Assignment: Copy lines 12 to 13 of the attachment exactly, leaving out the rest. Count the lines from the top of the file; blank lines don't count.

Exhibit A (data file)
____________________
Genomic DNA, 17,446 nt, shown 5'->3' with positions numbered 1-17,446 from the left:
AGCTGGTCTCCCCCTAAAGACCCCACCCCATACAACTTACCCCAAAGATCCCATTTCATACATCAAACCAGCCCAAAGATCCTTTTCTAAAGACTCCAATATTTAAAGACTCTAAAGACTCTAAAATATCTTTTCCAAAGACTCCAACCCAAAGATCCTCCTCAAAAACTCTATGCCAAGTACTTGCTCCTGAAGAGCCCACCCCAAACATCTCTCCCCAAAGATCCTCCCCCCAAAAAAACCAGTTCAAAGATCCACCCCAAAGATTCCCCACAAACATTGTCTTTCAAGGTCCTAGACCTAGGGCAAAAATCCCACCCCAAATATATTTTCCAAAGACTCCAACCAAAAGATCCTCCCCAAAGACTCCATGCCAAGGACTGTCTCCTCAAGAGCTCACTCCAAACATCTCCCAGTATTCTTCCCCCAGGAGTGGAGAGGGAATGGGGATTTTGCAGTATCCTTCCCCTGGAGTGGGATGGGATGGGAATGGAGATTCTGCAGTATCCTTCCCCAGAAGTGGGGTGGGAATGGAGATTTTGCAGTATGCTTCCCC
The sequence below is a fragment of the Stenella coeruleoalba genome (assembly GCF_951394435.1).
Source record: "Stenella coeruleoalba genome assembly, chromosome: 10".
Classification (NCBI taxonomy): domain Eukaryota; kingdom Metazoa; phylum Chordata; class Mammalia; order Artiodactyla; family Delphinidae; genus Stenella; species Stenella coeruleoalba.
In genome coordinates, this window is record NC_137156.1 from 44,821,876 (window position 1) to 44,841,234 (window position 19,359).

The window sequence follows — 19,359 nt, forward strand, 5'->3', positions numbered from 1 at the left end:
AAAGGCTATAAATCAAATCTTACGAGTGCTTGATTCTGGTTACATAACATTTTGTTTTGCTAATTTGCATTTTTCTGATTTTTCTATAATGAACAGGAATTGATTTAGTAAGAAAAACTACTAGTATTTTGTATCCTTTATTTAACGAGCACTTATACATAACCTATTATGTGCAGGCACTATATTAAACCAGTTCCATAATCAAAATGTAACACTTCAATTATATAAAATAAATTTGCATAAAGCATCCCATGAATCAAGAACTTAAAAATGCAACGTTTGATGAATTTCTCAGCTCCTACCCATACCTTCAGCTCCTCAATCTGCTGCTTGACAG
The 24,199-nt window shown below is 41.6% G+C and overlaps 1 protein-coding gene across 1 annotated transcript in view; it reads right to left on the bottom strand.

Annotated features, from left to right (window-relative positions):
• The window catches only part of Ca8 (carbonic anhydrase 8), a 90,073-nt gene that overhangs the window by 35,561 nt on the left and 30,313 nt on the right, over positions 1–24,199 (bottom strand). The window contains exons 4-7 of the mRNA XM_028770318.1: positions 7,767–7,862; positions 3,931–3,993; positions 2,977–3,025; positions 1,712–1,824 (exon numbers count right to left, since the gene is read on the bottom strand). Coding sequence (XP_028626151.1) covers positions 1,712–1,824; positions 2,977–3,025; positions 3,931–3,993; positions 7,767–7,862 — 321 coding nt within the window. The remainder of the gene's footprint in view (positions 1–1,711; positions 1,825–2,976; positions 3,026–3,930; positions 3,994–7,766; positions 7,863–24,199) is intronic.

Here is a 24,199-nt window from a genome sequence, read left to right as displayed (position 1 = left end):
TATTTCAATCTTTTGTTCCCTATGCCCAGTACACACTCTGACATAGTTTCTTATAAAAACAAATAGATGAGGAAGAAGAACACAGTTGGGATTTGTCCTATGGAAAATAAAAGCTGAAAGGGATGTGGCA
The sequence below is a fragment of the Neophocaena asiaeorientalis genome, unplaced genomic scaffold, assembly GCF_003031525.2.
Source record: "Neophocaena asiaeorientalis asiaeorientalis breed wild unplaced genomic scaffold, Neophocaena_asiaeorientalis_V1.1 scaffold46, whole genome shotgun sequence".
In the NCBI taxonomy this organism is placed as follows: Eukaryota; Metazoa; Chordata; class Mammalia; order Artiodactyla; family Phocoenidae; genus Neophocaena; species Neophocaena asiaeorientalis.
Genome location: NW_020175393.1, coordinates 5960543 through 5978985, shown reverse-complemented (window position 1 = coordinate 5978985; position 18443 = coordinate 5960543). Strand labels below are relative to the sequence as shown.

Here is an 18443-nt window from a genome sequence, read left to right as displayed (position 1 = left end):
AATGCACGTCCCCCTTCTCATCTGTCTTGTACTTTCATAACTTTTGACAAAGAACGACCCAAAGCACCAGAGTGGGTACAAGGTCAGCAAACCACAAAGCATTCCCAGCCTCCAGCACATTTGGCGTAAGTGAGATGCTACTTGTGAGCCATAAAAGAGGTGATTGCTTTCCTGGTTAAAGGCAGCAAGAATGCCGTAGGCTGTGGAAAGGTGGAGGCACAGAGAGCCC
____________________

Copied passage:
Here is a 24,199-nt window from a genome sequence, read left to right as displayed (position 1 = left end):
TATTTCAATCTTTTGTTCCCTATGCCCAGTACACACTCTGACATAGTTTCTTATAAAAACAAATAGATGAGGAAGAAGAACACAGTTGGGATTTGTCCTATGGAAAATAAAAGCTGAAAGGGATGTGGCA